Living on the delta
Because we rarely notice what’s the same.
It’s not easy to focus on the chronic. In fact, it’s really difficult. Too often we are in organizations that are highly leveraged, living from quarter to quarter, or we’re depending on clients or bosses from day to day. Too often, we don’t have enough in reserve to focus on anything but what’s changing or what’s getting the spotlight.
It’s the chronic issues that end up causing the most pain. Systems at work that never get better, or problems that fester.
For too long, there have been lousy schools, inequitable opportunity and the pain of grinding poverty. There have always been innocent people in prison and unheard voices in need of our help. There has long been graft and inefficiency and the tragedy of preventable illness and discomfort.
But we’ve too often turned away from those issues, from the things we’re accustomed to, because they appear to be the same as they were. The status quo is there because we’ve accepted it. We might have worked hard on some of the issues, but it seems impossible to be on our toes about all of them, all of the time.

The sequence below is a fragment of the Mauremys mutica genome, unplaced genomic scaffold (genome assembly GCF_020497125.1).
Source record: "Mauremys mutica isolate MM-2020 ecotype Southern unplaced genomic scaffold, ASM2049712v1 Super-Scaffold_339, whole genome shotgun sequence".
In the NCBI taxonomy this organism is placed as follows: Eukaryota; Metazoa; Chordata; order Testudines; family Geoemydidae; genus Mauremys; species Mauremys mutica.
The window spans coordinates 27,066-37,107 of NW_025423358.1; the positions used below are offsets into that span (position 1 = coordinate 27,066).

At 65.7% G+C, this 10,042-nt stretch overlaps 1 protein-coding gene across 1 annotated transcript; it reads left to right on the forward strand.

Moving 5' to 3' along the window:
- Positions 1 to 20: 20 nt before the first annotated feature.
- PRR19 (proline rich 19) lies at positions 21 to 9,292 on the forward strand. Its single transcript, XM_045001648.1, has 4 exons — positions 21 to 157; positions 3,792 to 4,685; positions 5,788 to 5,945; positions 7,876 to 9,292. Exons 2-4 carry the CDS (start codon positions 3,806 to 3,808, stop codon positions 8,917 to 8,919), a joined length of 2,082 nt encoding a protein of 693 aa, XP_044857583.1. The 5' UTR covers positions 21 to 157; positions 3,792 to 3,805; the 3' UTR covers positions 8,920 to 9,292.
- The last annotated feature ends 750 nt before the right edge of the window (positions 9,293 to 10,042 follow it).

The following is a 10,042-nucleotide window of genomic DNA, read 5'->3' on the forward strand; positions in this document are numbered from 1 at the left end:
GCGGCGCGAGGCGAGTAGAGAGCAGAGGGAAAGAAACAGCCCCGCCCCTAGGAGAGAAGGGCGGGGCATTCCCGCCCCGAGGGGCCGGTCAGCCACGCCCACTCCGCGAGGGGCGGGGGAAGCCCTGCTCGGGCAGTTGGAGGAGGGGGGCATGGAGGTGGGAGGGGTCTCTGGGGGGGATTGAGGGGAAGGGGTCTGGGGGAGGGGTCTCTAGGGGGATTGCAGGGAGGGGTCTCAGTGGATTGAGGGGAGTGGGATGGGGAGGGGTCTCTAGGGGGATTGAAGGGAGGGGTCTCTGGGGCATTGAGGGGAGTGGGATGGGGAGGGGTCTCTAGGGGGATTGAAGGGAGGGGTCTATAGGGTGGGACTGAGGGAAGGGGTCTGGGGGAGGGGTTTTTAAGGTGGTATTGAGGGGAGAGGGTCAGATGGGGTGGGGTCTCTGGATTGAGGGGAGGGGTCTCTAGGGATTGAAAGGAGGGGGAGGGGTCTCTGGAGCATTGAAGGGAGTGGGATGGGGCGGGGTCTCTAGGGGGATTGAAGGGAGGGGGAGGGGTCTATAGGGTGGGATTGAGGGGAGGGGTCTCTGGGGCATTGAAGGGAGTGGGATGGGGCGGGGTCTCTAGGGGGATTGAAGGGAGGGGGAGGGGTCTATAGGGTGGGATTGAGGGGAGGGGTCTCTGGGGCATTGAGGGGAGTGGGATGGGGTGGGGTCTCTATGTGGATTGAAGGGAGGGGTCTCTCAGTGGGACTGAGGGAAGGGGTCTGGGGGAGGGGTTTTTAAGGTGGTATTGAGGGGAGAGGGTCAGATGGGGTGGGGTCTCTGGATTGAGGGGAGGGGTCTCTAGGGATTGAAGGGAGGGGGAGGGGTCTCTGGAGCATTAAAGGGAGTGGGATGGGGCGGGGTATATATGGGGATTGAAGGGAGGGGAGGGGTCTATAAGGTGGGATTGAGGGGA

And marketers have pushed us to focus on the new movie, the new crisis, the new tech…
When sudden change hits, it’s easy to get focused on it to the exclusion of everything else. It’s the delta, the change, the acceleration–it attracts our gaze. And we can’t turn away, or it feels like we can’t.
The media is in the delta business. That’s all they do, that’s what they get paid for, and they work to maximize our addiction to it.
Not everyone is lucky enough to be able to spend time away from the delta, but if you can, it’s worth the effort.
,The problem with living on the delta is that as we strap into a rollercoaster of external change, we forget to work on the problems we have the opportunity to improve.